Location: Northwest of Austin
2805 Pace Bend Road North
Spicewood, TX 78669
Contact: 512/854-7275 0r 512/246-1842
From Austin exit 290/71 west, 290 and 71 will split, stay to the right going northwest on 71, turn right on Pace Bend Park Road (RR 2322), this is a lighted intersection and you will see a large Chevron gas station which also has a Grocery Store (Paleface Grocery – a good spot to get ice and what ever else you might need). Pace Bend Park road will dead end right into the gate house of the park (you do not have to turn off of this road which is approximately 4 miles long). Once at the gate house be sure to ask for a park map and trail map. You can also get these maps on-line, see the links below.
Equestrian overnight camping: Allowed
Dogs: Allowed but you must have your pets on a leash and you can’t leave them unattended
Cell Phone Service: Good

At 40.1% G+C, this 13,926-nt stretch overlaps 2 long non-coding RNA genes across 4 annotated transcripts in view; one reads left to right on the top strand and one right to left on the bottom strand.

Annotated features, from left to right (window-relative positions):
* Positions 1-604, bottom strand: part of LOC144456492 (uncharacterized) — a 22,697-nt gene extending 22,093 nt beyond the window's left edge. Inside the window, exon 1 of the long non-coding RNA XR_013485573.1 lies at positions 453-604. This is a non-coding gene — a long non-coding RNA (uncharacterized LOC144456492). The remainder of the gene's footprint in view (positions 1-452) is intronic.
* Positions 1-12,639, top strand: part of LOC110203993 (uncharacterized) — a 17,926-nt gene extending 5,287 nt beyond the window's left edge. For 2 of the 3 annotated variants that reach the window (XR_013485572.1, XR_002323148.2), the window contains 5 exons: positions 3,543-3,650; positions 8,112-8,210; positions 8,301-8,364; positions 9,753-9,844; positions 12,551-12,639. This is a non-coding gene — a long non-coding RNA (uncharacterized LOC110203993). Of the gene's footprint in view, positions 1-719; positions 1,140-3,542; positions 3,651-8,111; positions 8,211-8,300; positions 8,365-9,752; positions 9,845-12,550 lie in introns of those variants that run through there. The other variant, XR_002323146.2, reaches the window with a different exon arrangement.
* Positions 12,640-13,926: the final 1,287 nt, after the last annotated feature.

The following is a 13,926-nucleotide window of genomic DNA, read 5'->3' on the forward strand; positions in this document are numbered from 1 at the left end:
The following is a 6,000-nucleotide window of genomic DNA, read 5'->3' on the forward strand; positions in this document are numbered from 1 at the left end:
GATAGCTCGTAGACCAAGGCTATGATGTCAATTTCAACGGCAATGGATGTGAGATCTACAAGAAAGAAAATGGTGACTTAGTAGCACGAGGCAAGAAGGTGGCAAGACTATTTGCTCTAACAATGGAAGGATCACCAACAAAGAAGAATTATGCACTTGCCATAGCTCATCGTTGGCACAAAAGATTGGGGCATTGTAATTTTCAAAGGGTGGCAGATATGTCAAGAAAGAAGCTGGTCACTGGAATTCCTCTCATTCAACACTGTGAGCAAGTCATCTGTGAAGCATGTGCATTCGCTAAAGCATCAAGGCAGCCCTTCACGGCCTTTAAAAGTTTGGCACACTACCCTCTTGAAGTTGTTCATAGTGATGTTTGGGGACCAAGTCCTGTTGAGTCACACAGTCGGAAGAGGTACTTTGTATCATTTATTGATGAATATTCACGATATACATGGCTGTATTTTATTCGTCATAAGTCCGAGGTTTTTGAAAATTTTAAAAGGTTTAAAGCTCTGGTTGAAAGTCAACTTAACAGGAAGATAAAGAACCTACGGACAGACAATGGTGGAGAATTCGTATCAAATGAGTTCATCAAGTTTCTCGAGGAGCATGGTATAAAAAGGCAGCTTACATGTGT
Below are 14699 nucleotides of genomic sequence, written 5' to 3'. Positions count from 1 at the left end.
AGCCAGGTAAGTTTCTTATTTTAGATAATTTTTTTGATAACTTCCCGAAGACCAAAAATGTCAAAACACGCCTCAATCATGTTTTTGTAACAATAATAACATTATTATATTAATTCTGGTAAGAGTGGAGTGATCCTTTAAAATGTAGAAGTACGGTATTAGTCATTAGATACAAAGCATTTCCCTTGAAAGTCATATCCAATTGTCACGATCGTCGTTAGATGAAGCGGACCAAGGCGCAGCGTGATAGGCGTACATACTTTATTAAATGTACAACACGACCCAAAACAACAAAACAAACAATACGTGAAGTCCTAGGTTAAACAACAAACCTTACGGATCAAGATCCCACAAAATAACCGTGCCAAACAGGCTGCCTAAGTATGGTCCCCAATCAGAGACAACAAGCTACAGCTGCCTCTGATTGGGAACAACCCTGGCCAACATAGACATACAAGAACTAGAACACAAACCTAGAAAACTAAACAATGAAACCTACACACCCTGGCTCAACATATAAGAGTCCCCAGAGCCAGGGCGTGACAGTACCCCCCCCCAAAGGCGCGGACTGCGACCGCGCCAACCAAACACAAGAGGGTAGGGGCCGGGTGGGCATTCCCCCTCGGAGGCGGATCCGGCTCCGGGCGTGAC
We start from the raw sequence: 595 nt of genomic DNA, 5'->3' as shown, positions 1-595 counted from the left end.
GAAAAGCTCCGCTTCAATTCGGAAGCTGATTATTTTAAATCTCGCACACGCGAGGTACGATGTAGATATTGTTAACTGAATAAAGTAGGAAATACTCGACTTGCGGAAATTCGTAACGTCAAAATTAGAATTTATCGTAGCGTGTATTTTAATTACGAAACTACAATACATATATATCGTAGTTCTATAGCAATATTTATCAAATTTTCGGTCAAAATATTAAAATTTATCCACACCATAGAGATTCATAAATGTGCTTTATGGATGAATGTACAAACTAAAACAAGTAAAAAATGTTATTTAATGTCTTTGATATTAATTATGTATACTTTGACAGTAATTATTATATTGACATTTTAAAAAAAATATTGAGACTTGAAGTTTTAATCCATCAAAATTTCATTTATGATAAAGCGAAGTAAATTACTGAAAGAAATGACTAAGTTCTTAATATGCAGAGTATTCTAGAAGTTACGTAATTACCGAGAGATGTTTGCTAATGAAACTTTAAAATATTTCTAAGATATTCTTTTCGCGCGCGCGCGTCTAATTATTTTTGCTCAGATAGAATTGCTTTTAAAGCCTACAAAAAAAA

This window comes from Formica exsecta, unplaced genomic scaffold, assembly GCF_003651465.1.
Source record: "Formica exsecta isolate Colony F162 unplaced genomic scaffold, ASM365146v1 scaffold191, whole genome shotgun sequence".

Texas Hill Country, rocky, hilly, and flat in some areas – shoes/boots are recommended
Approximately 12 -15 miles of riding combined on the inner and outer loop areas
Bikers, hikers, and equestrians
Fees: Credit/Debit cards are not accepted. Fees may change or vary so be sure to call the park for the most up to date information.
Day Use: $10 per vehicle and $2 per trailer
Primitive Camping: $15
Improved Camping:$20 (no horses allowed)
Day use: Sunrise to twilight
Campers: 24 hours
Quiet Hours: 10pm – 7am no generators, music, etc…
Primitive camp sites (400 sites according to their webpage) are open for equestrian users while the improved campsites (20 sites) with water and electric do not allow horses. Most of the primitive camp sites have picnic tables, grills, fire rings, and shade trees. There is no running water at the primitive sites. The park has waterless restroom facilities numbered 1 – 15 throughout the park located off of the paved main loop park road.